An old saying more or less defines my life, “What we learn from history is that we don’t learn from history.”
When I was younger, I assumed that the older I got, the smarter I would become. I have not achieved that at this point in my life. It gets so tiresome to repeat the same mistakes over and over again.
I was reminded of this flaw in my personality several weeks ago when the Gracious Mistress of the Parsonage and I spent a little bit of vacation time at St. Augustine. Someone had given us tickets for several nights in a bed and breakfast.
We spent the whole week just enjoying ourselves. I should correct that though. I spent the whole week reading and meditating with my eyes closed. She spent most of her time visiting all the thrift stores in the area.
It only takes me five minutes to thoroughly examine the thrift store, while my wife takes two hours to go through bit-by-bit every aspect of that thrift store. Every thrift store in the area knows her by name at this point.
I am just as addicted to relaxation as my wife is addicted to thrift store shopping. I am not certain who suffers the worst addiction.
To be honest, she has gotten many wonderful deals at some of these thrift stores. But every once in a while I suffer this awful nightmare. I wake up sweating and breathing really hard. The nightmare is that we have opened up our own thrift store. No dream could be worse!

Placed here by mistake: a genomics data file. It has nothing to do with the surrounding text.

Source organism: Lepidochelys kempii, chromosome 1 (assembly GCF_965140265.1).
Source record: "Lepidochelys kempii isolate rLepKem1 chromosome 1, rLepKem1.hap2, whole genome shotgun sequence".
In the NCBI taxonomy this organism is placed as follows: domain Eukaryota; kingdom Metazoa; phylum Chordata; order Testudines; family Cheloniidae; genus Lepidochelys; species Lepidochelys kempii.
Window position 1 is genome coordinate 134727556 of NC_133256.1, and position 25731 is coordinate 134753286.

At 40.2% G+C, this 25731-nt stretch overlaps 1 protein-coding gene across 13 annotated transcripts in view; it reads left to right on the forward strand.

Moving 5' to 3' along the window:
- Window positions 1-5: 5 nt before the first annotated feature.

I never tell her of these nightmares because I do not want to plant any ideas in her head. I lean strictly away from that idea.
In spite of all of this, I still have failed to learn anything from history. After a long day of thrift shopping, we had a little bit of supper in our room. I assumed we were in for the evening. As we were finishing our casual supper, I said something that I now regret very much: “Boy, it sure would be nice to have one of those lap desks so I could use my computer while I’m sitting here in the bed.”
If there is anything I could ever take back in my life, this would have been one of them.
“I don’t know,” she said most enthusiastically, “but I’ll go and find out right…”
Before she could say the word “now,” she was out the door. The rest of the evening she was visiting thrift stores, while I sat afraid that she would actually find one and bring it back.
Four hours later, she returned and was very much excited. She had found something she had been looking for, for a very long time. It was a very eloquent teapot with six cups and saucers.
“Look what I found,” she said. “I’ve been looking for this and we can use it at our next lady’s tea.” According to her, this tea set matches the one she had back home.
I think she forgot why she went thrift shopping in the first place. Having learned something from history, I've made certain never to remind her about that desk.
I like what the wise old man in the Bible said, “A time to rend, and a time to sew; a time to keep silence, and a time to speak” (Ecclesiastes 3:7).
There is a time to “keep silence” and it is a wise man who knows when. That may be why people say that silence is golden.